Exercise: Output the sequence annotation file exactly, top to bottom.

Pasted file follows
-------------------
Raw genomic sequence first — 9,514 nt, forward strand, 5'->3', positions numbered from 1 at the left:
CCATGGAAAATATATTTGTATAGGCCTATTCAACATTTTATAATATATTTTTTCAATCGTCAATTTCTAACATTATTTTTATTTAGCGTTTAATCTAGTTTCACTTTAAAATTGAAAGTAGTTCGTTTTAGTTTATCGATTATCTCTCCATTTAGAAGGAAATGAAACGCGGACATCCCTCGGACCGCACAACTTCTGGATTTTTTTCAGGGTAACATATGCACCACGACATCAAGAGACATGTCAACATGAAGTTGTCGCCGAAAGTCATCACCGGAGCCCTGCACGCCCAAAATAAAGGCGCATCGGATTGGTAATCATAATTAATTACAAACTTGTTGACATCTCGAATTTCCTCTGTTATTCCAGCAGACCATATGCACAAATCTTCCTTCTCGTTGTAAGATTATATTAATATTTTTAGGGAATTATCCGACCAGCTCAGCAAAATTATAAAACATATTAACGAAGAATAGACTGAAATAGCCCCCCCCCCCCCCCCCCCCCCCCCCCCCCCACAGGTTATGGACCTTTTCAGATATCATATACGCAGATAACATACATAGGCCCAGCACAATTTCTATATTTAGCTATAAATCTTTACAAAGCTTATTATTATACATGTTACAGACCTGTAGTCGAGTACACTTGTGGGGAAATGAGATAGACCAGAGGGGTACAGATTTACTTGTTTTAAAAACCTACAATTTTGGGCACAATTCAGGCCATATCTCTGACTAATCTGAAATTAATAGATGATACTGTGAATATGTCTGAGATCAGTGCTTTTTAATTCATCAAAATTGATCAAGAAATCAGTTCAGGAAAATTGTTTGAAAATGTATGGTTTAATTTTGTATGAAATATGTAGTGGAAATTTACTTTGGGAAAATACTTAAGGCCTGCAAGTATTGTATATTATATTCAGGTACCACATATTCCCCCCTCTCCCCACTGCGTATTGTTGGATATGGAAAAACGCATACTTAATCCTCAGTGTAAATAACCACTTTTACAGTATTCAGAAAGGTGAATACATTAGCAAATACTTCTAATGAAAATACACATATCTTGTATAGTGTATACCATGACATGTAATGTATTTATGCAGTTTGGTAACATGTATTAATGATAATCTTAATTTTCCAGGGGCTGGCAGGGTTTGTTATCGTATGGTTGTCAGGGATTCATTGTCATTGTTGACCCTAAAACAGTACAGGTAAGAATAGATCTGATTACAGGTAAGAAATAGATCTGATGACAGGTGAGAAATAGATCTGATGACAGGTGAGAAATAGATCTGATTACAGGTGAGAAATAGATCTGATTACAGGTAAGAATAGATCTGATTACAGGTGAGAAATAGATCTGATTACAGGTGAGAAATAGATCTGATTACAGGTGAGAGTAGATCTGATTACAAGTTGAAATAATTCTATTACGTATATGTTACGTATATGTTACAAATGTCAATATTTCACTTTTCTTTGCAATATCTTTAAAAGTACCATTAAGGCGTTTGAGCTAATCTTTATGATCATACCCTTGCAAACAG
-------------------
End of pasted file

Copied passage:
Raw genomic sequence first — 9,514 nt, forward strand, 5'->3', positions numbered from 1 at the left:
CCATGGAAAATATATTTGTATAGGCCTATTCAACATTTTATAATATATTTTTTCAATCGTCAATTTCTAACATTATTTTTATTTAGCGTTTAATCTAGTTTCACTTTAAAATTGAAAGTAGTTCGTTTTAGTTTATCGATTATCTCTCCATTTAGAAGGAAATGAAACGCGGACATCCCTCGGACCGCACAACTTCTGGATTTTTTTCAGGGTAACATATGCACCACGACATCAAGAGACATGTCAACATGAAGTTGTCGCCGAAAGTCATCACCGGAGCCCTGCACGCCCAAAATAAAGGCGCATCGGATTGGTAATCATAATTAATTACAAACTTGTTGACATCTCGAATTTCCTCTGTTATTCCAGCAGACCATATGCACAAATCTTCCTTCTCGTTGTAAGATTATATTAATATTTTTAGGGAATTATCCGACCAGCTCAGCAAAATTATAAAACATATTAACGAAGAATAGACTGAAATAGCCCCCCCCCCCCCCCCCCCCCCCCCCCCCCCACAGGTTATGGACCTTTTCAGATATCATATACGCAGATAACATACATAGGCCCAGCACAATTTCTATATTTAGCTATAAATCTTTACAAAGCTTATTATTATACATGTTACAGACCTGTAGTCGAGTACACTTGTGGGGAAATGAGATAGACCAGAGGGGTACAGATTTACTTGTTTTAAAAACCTACAATTTTGGGCACAATTCAGGCCATATCTCTGACTAATCTGAAATTAATAGATGATACTGTGAATATGTCTGAGATCAGTGCTTTTTAATTCATCAAAATTGATCAAGAAATCAGTTCAGGAAAATTGTTTGAAAATGTATGGTTTAATTTTGTATGAAATATGTAGTGGAAATTTACTTTGGGAAAATACTTAAGGCCTGCAAGTATTGTATATTATATTCAGGTACCACATATTCCCCCCTCTCCCCACTGCGTATTGTTGGATATGGAAAAACGCATACTTAATCCTCAGTGTAAATAACCACTTTTACAGTATTCAGAAAGGTGAATACATTAGCAAATACTTCTAATGAAAATACACATATCTTGTATAGTGTATACCATGACATGTAATGTATTTATGCAGTTTGGTAACATGTATTAATGATAATCTTAATTTTCCAGGGGCTGGCAGGGTTTGTTATCGTATGGTTGTCAGGGATTCATTGTCATTGTTGACCCTAAAACAGTACAGGTAAGAATAGATCTGATTACAGGTAAGAAATAGATCTGATGACAGGTGAGAAATAGATCTGATGACAGGTGAGAAATAGATCTGATTACAGGTGAGAAATAGATCTGATTACAGGTAAGAATAGATCTGATTACAGGTGAGAAATAGATCTGATTACAGGTGAGAAATAGATCTGATTACAGGTGAGAGTAGATCTGATTACAAGTTGAAATAATTCTATTACGTATATGTTACGTATATGTTACAAATGTCAATATTTCACTTTTCTTTGCAATATCTTTAAAAGTACCATTAAGGCGTTTGAGCTAATCTTTATGATCATACCCTTGCAAACAG